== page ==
|System: Xbox 360|
|Dev: Lionhead Studios|
|Release: May 2, 2012|
|Screen Resolution: 480p-1080p||Mild Fantasy Violence|
by Shelby Reiches
Fable Heroes is a game in the unenviable spot of being a downloadable tie-in for a yet-to-be-released retail product. Further, throughout its run, the developers persist in taking the time to remind you that what you are playing is only a partial product, a shade of the whole that will exist when Fable: The Journey is in your sweaty, Kinect-owning hands.
I can't buy it yet, Lionhead. You haven't released it.
That said, there's still the question of whether the ability to transfer gold from Fable Heroes to its disc-based big brother is worth it. I'm kind of getting ahead of myself, though, because I think I need to explain why I doubt Fable Heroes will succeed in enticing players to purchase Fable: The Journey. It all begins with the aesthetic.
There's nothing wrong with a quirky or unusual art style. In fact, I might even be inclined to call Fable Heroes' wooden puppet characters endearing, if they weren't so creepy and gawky, clearly trying to draw upon the same appeal manifested by Miis and Sackboys. The world in which they run around is colorful, though it doesn't really feel like anything other than generic fantasy, with the requisite lava cave, ice mountain, and idyllic farming villages to satisfy that trope. There's a graveyard, of course, and it's populated by some of the more demonic beasties from Fable's menagerie of monsters, such as Balverines. That said, you won't really recognize them; the camera is pretty distant from the action (and at a very flat angle, which makes judging depth a challenge at best; when even collecting coins is difficult, your game has perspective issues) and their designs have been retooled to fit with the game's style, but they're so distinct that they're really only the same in name. That's okay, though; the first time an enemy shows up, the game is kind enough to have its name plastered against the background in bright red letters.
Really, I think the idea with Fable Heroes is to make it like a kid's board game. You're playing with little doll/figurine things that, when selecting levels/minigames, you move from tile to tile on an overarching map, which appears to be set up on someone's desk or table. Fable meets Mario Party? The only part that really plays like a board game, though, is the post-stage leveling board game, in which one must roll a die to move one's figurine around a square, buying upgrades when one lands on spaces. There are a lot of these upgrades and they cost a lot of gold (earned through playing the levels and minigames); further, the "inner-board" upgrades only appear when at least one character on your save has purchased every possible ability from a given tile, making a special tile appear in the center. All special tiles must be unlocked before the inner board is available, making leveling a fairly linear process, hampered more by the fact that you have no control over what upgrades are available to you than anything else—want to buy a speed upgrade, but landed on an attack tile and already have everything for that? Too bad.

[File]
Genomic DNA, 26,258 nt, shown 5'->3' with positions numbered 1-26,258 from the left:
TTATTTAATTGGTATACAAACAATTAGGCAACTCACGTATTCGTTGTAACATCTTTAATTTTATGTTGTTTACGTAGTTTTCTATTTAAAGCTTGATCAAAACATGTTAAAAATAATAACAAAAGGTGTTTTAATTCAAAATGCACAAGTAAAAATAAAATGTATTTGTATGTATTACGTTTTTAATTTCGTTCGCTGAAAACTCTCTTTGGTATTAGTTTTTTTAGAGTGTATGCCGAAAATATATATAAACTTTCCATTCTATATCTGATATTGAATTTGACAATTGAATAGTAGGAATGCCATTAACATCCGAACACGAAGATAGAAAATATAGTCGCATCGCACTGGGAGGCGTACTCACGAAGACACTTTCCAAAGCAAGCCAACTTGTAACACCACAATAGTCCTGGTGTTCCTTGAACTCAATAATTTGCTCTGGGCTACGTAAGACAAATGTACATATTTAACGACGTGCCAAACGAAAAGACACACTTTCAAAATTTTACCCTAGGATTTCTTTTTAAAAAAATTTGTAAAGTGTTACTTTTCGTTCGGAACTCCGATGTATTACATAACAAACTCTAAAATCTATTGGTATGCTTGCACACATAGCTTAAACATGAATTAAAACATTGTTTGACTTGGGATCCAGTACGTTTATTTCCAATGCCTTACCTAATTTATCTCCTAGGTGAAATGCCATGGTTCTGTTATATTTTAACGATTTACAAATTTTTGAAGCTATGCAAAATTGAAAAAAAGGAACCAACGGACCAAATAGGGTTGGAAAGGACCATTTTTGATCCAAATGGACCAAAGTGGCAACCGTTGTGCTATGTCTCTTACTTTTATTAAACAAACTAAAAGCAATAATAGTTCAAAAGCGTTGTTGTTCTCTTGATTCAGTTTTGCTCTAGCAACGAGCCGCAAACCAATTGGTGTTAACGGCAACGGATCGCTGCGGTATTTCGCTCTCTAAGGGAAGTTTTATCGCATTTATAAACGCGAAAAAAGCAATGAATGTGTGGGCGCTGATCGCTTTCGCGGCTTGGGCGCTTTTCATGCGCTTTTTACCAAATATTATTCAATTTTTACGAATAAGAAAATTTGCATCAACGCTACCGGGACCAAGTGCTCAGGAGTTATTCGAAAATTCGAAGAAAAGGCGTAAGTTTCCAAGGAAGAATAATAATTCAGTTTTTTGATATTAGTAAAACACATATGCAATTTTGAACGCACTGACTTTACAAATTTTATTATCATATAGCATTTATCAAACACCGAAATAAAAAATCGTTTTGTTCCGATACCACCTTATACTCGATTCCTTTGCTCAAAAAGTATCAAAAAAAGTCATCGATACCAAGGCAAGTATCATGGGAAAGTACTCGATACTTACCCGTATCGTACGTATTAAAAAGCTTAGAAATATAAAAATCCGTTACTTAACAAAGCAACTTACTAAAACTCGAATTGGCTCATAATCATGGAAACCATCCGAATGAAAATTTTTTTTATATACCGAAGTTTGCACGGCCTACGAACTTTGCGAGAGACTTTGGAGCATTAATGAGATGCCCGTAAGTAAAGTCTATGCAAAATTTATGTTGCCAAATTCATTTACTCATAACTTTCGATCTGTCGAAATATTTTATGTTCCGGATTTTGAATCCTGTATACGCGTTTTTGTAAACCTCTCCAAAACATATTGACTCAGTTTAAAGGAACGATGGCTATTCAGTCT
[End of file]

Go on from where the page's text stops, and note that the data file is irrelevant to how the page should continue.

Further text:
The question remains, though: Does the actual gameplay entice one to play through the levels, grind minigames for upgrade currency, and unlock new characters? The short answer is that no, it doesn't. The long answer is that, while the basic beat'em up gameplay is functional, it's immensely unsatisfying. Fable Heroes is a game designed for co-op. Specifically, it's designed to have four players, to the point where any slots you can't fill with a flesh and blood human will instead be taken by some of the most brain-dead (yet disturbingly greedy) A.I. I have ever seen. So the four of you traverse extremely linear side-scrolling levels, and occasionally enemies pop up so you can beat them into a puff of smoke. To do so, you have a dodge roll, a normal attack, a "flourish" attack, and your area attack, the last of which takes a heart to use, diminishing your health by at least twenty percent per use. It's unfortunate, too, because it's one of the more useful abilities.
Overall, combat feels unresponsive. Your puppet swings its sword or hammer, shoots its gun or magic, but enemies don't really respond in a meaningful way—the game lacks visual and auditory feedback—and it leads to the player firing/swinging blindly in the middle of a swarm of enemies, taking unnecessary hits both due to the lack of information the game is giving you and the sluggish controls. Yes, Fable Heroes suffers from that worst of offenses: its controls are horrendously, terribly sluggish, to the point where the flourish attack, even upgraded to reduce its build-up time, isn't worth using in any but the safest of situations. Attack speed and movement speed can both be upgraded, but the only time the game really feels the way it should is when one has stumbled upon a Super Speed power-up (power-ups as a whole are randomly gifted to whichever character opens a chest, making them mostly useless). This makes it far more playable, and it's a shame that this wasn't simply the default movement speed.